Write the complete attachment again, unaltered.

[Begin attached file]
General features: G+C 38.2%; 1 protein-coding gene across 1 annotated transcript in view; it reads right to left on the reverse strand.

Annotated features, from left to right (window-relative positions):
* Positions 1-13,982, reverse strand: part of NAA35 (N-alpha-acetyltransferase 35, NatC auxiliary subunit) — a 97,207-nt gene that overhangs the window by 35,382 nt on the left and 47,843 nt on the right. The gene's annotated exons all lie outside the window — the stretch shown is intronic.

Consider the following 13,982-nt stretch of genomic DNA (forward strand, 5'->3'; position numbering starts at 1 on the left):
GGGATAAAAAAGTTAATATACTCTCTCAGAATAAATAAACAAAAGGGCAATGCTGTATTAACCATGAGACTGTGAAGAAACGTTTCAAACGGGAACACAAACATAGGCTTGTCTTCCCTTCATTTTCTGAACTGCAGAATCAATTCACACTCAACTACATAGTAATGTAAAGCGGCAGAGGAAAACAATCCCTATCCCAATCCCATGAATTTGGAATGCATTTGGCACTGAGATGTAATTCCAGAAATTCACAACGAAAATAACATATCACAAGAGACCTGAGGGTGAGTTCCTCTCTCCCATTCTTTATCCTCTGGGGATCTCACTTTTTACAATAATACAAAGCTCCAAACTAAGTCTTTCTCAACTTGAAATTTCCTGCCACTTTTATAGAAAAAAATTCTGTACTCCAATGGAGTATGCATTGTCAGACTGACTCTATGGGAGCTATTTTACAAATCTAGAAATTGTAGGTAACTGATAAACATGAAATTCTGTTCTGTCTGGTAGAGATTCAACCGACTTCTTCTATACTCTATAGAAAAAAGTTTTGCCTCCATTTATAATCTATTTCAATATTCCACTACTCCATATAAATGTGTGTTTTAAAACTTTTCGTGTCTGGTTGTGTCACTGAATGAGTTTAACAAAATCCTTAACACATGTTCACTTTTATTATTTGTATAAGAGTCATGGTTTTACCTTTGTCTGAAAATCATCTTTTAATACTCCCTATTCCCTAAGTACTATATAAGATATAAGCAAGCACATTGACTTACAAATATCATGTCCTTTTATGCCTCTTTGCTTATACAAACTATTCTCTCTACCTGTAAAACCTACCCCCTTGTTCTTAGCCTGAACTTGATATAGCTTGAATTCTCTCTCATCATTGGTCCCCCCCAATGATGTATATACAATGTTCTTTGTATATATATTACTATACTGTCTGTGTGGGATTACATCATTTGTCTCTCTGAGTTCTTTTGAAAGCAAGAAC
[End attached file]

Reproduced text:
General features: G+C 38.2%; 1 protein-coding gene across 1 annotated transcript in view; it reads right to left on the reverse strand.

Annotated features, from left to right (window-relative positions):
* Positions 1-13,982, reverse strand: part of NAA35 (N-alpha-acetyltransferase 35, NatC auxiliary subunit) — a 97,207-nt gene that overhangs the window by 35,382 nt on the left and 47,843 nt on the right. The gene's annotated exons all lie outside the window — the stretch shown is intronic.

Consider the following 13,982-nt stretch of genomic DNA (forward strand, 5'->3'; position numbering starts at 1 on the left):
GGGATAAAAAAGTTAATATACTCTCTCAGAATAAATAAACAAAAGGGCAATGCTGTATTAACCATGAGACTGTGAAGAAACGTTTCAAACGGGAACACAAACATAGGCTTGTCTTCCCTTCATTTTCTGAACTGCAGAATCAATTCACACTCAACTACATAGTAATGTAAAGCGGCAGAGGAAAACAATCCCTATCCCAATCCCATGAATTTGGAATGCATTTGGCACTGAGATGTAATTCCAGAAATTCACAACGAAAATAACATATCACAAGAGACCTGAGGGTGAGTTCCTCTCTCCCATTCTTTATCCTCTGGGGATCTCACTTTTTACAATAATACAAAGCTCCAAACTAAGTCTTTCTCAACTTGAAATTTCCTGCCACTTTTATAGAAAAAAATTCTGTACTCCAATGGAGTATGCATTGTCAGACTGACTCTATGGGAGCTATTTTACAAATCTAGAAATTGTAGGTAACTGATAAACATGAAATTCTGTTCTGTCTGGTAGAGATTCAACCGACTTCTTCTATACTCTATAGAAAAAAGTTTTGCCTCCATTTATAATCTATTTCAATATTCCACTACTCCATATAAATGTGTGTTTTAAAACTTTTCGTGTCTGGTTGTGTCACTGAATGAGTTTAACAAAATCCTTAACACATGTTCACTTTTATTATTTGTATAAGAGTCATGGTTTTACCTTTGTCTGAAAATCATCTTTTAATACTCCCTATTCCCTAAGTACTATATAAGATATAAGCAAGCACATTGACTTACAAATATCATGTCCTTTTATGCCTCTTTGCTTATACAAACTATTCTCTCTACCTGTAAAACCTACCCCCTTGTTCTTAGCCTGAACTTGATATAGCTTGAATTCTCTCTCATCATTGGTCCCCCCCAATGATGTATATACAATGTTCTTTGTATATATATTACTATACTGTCTGTGTGGGATTACATCATTTGTCTCTCTGAGTTCTTTTGAAAGCAAGAAC